Silicon Valley Server Farm


Data centers are the backbone of the Information Age, providing data storage for websites and databases, and supporting virtually every large-sized private corporation and institution. But computer power supplies are not very efficient. In many cases they have been designed for low upfront cost rather than long-term high efficiency. 

The most significant problems are increased electrical usage and increased heat. Heat created by these inefficiencies requires air conditioning, as well as spacing, and processing power considerations. Data centers can use 100 times more electricity than a typical office building (on a square foot basis), so energy costs are a major concern.

With financial support from the California Energy Commission, researchers at the Lawrence Berkeley National Laboratory (Berkeley Lab) teamed with Silicon Valley giants including Sun, Intel, Cisco, and many other industry partners, to demonstrate technologies that have the potential to reduce the operating cost of data centers by billions of dollars a year, while maintaining or even improving reliability, lengthening the life of servers, and saving energy.


Traditional solar power systems convert the DC power generated by the panels into Alternating Current (AC) so it can be passed through an AC grid. But then it must be converted back into DC at a rectifier before it can be used at its destination. Both operations yield a loss of power, sometimes in the double-digits of percentage. Power from the grid must also be run through a rectifier at each and every destination before it can be used.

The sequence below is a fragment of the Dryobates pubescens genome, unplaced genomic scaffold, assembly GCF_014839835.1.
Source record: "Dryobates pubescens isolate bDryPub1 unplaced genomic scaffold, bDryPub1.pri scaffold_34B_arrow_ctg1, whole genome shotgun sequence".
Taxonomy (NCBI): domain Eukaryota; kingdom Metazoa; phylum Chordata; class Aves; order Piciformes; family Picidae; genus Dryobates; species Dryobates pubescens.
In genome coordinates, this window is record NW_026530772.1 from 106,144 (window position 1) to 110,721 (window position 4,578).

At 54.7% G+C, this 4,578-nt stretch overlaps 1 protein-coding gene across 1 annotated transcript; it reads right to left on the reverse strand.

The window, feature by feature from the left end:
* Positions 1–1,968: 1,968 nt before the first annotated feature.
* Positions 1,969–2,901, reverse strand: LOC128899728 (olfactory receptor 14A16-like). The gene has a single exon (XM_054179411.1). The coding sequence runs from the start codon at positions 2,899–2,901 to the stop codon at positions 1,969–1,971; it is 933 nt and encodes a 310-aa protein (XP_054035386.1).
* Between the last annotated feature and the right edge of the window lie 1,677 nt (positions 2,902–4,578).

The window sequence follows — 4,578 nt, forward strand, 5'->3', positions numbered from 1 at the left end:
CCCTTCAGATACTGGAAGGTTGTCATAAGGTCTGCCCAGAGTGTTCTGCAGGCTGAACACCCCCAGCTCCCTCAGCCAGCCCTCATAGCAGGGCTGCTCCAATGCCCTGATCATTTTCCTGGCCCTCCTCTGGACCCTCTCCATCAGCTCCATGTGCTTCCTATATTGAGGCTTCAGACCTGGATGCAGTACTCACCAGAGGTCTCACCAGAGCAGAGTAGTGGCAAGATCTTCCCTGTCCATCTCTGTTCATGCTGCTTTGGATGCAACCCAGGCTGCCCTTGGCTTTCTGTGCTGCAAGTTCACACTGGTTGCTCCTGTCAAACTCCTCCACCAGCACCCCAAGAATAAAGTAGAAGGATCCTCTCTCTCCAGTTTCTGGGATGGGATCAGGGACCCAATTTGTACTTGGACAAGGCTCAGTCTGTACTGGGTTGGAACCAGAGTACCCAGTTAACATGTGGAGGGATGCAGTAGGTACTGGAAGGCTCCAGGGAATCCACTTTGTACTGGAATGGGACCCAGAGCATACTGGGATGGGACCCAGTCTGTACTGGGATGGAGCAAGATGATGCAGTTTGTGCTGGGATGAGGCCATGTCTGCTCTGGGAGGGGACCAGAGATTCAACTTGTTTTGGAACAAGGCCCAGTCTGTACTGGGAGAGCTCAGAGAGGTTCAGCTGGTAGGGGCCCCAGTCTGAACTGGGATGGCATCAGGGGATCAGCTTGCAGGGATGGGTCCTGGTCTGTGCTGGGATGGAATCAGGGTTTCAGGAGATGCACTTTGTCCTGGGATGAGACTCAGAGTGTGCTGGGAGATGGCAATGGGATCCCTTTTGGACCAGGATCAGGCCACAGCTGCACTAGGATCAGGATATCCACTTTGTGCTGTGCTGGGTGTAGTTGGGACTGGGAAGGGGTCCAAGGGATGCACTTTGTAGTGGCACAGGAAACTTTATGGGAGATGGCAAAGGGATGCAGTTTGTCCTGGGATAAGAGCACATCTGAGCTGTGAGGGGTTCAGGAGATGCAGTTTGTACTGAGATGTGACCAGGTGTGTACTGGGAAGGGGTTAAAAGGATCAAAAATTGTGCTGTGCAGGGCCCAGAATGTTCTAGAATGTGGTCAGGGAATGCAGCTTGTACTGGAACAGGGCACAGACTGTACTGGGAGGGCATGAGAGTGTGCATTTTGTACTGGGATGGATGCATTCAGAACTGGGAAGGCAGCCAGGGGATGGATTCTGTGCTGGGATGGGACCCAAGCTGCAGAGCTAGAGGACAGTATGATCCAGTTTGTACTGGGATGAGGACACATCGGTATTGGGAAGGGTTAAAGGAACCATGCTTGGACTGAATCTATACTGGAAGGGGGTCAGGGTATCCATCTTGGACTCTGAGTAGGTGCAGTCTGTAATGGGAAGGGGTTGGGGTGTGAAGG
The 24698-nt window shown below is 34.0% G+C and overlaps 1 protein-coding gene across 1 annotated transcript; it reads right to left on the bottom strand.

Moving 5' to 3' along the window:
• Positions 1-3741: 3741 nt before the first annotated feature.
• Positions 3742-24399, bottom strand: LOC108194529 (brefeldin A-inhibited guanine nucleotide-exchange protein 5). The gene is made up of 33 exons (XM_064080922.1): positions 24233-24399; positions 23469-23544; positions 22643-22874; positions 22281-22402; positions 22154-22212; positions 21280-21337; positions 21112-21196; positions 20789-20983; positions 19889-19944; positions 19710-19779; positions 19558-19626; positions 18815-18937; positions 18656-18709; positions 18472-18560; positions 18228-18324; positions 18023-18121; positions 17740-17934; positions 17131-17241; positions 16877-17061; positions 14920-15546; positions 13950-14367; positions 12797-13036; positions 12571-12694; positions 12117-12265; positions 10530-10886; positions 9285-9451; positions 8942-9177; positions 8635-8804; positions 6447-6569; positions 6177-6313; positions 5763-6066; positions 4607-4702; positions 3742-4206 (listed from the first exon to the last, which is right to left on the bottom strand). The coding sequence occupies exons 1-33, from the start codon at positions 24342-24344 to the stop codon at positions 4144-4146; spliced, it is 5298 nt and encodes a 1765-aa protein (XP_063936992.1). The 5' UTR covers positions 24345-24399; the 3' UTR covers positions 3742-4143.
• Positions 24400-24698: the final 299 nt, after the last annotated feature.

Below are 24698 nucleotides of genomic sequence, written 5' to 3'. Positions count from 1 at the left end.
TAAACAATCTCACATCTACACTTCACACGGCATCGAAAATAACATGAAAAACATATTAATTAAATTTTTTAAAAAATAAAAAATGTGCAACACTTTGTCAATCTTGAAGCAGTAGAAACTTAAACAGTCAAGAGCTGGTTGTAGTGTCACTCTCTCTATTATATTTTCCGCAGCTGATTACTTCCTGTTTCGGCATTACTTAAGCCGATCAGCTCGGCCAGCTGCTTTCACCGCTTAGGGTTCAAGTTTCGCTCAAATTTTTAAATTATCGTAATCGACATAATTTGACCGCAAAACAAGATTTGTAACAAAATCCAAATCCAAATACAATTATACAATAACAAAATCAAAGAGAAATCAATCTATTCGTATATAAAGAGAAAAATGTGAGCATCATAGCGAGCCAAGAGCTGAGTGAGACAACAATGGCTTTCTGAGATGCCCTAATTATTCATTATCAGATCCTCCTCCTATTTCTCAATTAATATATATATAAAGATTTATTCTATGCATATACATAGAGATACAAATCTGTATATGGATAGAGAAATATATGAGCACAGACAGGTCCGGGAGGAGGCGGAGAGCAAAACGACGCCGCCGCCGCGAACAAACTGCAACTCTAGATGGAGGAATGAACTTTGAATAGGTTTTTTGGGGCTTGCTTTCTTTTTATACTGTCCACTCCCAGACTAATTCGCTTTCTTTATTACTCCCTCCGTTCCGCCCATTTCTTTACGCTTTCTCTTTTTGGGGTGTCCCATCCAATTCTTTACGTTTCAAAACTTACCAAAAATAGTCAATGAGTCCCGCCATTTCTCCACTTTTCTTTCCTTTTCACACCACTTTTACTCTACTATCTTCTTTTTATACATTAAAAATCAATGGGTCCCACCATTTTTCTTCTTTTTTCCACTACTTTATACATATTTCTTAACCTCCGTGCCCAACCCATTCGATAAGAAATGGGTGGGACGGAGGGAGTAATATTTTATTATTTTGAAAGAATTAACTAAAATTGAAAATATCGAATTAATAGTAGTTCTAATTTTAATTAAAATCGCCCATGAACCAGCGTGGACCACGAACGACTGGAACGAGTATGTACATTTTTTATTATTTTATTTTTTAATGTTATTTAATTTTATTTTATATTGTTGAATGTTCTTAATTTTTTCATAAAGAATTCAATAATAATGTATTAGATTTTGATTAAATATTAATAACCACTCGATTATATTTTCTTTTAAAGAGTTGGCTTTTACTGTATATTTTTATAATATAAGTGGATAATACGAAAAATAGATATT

With Nextek’s Direct Coupling® strategy and power systems, DC solar power is passed through a DC microgrid directly to its destination, without the need for any conversion. Power from the AC grid is converted at a single rectifier in the gateway (instead of a rectifier at each destination device) before being passed into the DC microgrid. This system uses all available power from the cheapest source first, before supplementing from the grid.

With this configuration, solar power from the photovoltaic panels passes through our gateway directly to the 380VDC bus of the datacenter, nearing 100% efficiency.


  • By distributing DC throughout the data center instead of AC from the electricity grid, electrical power losses are reduced.
  • Fewer parts are required to convert energy.
  • DC distribution reduces facility cooling needs by limiting the number of converters (wasted energy become heat) and increases available floorspace and overall system reliability.
  • The seamless integration of solar, wind and other renewable power sources as part of the new DC architecture at the site is an added benefit.

Download the Silicon Valley Server Farm Case Study PDF